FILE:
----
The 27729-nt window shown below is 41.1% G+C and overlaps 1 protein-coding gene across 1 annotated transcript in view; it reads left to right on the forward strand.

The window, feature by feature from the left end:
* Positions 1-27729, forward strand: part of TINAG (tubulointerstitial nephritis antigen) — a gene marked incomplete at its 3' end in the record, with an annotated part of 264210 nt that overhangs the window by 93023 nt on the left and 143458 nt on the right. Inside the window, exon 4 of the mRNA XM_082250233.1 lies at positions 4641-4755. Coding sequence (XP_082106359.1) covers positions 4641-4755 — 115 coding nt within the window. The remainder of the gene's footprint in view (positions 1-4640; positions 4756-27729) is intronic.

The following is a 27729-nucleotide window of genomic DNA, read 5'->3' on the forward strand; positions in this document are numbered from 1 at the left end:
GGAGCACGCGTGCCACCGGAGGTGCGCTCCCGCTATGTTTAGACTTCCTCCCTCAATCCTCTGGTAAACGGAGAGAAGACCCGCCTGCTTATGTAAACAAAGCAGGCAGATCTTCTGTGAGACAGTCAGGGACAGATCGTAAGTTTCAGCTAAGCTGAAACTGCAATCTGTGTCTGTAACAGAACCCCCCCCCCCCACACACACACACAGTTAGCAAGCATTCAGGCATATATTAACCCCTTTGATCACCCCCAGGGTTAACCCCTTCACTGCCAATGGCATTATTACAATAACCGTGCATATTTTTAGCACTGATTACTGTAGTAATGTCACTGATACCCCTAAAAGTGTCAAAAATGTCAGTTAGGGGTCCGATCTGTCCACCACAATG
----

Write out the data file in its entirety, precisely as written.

The 27729-nt window shown below is 41.1% G+C and overlaps 1 protein-coding gene across 1 annotated transcript in view; it reads left to right on the forward strand.

The window, feature by feature from the left end:
* Positions 1-27729, forward strand: part of TINAG (tubulointerstitial nephritis antigen) — a gene marked incomplete at its 3' end in the record, with an annotated part of 264210 nt that overhangs the window by 93023 nt on the left and 143458 nt on the right. Inside the window, exon 4 of the mRNA XM_082250233.1 lies at positions 4641-4755. Coding sequence (XP_082106359.1) covers positions 4641-4755 — 115 coding nt within the window. The remainder of the gene's footprint in view (positions 1-4640; positions 4756-27729) is intronic.

The following is a 27729-nucleotide window of genomic DNA, read 5'->3' on the forward strand; positions in this document are numbered from 1 at the left end:
GGAGCACGCGTGCCACCGGAGGTGCGCTCCCGCTATGTTTAGACTTCCTCCCTCAATCCTCTGGTAAACGGAGAGAAGACCCGCCTGCTTATGTAAACAAAGCAGGCAGATCTTCTGTGAGACAGTCAGGGACAGATCGTAAGTTTCAGCTAAGCTGAAACTGCAATCTGTGTCTGTAACAGAACCCCCCCCCCCCACACACACACACAGTTAGCAAGCATTCAGGCATATATTAACCCCTTTGATCACCCCCAGGGTTAACCCCTTCACTGCCAATGGCATTATTACAATAACCGTGCATATTTTTAGCACTGATTACTGTAGTAATGTCACTGATACCCCTAAAAGTGTCAAAAATGTCAGTTAGGGGTCCGATCTGTCCACCACAATG